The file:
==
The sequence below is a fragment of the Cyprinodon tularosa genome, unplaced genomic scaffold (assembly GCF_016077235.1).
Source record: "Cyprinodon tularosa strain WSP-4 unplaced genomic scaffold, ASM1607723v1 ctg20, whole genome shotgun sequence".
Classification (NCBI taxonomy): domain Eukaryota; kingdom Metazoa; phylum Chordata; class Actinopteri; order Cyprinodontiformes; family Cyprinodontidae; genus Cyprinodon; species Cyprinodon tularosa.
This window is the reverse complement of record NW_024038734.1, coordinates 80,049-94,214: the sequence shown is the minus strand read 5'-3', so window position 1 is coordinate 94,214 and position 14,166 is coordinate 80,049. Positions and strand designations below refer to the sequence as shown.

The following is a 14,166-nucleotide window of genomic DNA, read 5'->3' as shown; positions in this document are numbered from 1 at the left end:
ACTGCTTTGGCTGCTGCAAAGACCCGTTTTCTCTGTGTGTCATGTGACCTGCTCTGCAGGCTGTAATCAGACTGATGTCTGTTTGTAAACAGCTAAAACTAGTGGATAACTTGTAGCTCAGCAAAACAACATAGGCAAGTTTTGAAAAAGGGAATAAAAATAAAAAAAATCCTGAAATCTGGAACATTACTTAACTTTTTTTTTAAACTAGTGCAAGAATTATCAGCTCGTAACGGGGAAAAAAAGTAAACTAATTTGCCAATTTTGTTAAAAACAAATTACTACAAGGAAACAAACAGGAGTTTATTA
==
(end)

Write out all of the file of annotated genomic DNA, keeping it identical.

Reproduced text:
The sequence below is a fragment of the Cyprinodon tularosa genome, unplaced genomic scaffold (assembly GCF_016077235.1).
Source record: "Cyprinodon tularosa strain WSP-4 unplaced genomic scaffold, ASM1607723v1 ctg20, whole genome shotgun sequence".
Classification (NCBI taxonomy): domain Eukaryota; kingdom Metazoa; phylum Chordata; class Actinopteri; order Cyprinodontiformes; family Cyprinodontidae; genus Cyprinodon; species Cyprinodon tularosa.
This window is the reverse complement of record NW_024038734.1, coordinates 80,049-94,214: the sequence shown is the minus strand read 5'-3', so window position 1 is coordinate 94,214 and position 14,166 is coordinate 80,049. Positions and strand designations below refer to the sequence as shown.

The following is a 14,166-nucleotide window of genomic DNA, read 5'->3' as shown; positions in this document are numbered from 1 at the left end:
ACTGCTTTGGCTGCTGCAAAGACCCGTTTTCTCTGTGTGTCATGTGACCTGCTCTGCAGGCTGTAATCAGACTGATGTCTGTTTGTAAACAGCTAAAACTAGTGGATAACTTGTAGCTCAGCAAAACAACATAGGCAAGTTTTGAAAAAGGGAATAAAAATAAAAAAAATCCTGAAATCTGGAACATTACTTAACTTTTTTTTTAAACTAGTGCAAGAATTATCAGCTCGTAACGGGGAAAAAAAGTAAACTAATTTGCCAATTTTGTTAAAAACAAATTACTACAAGGAAACAAACAGGAGTTTATTA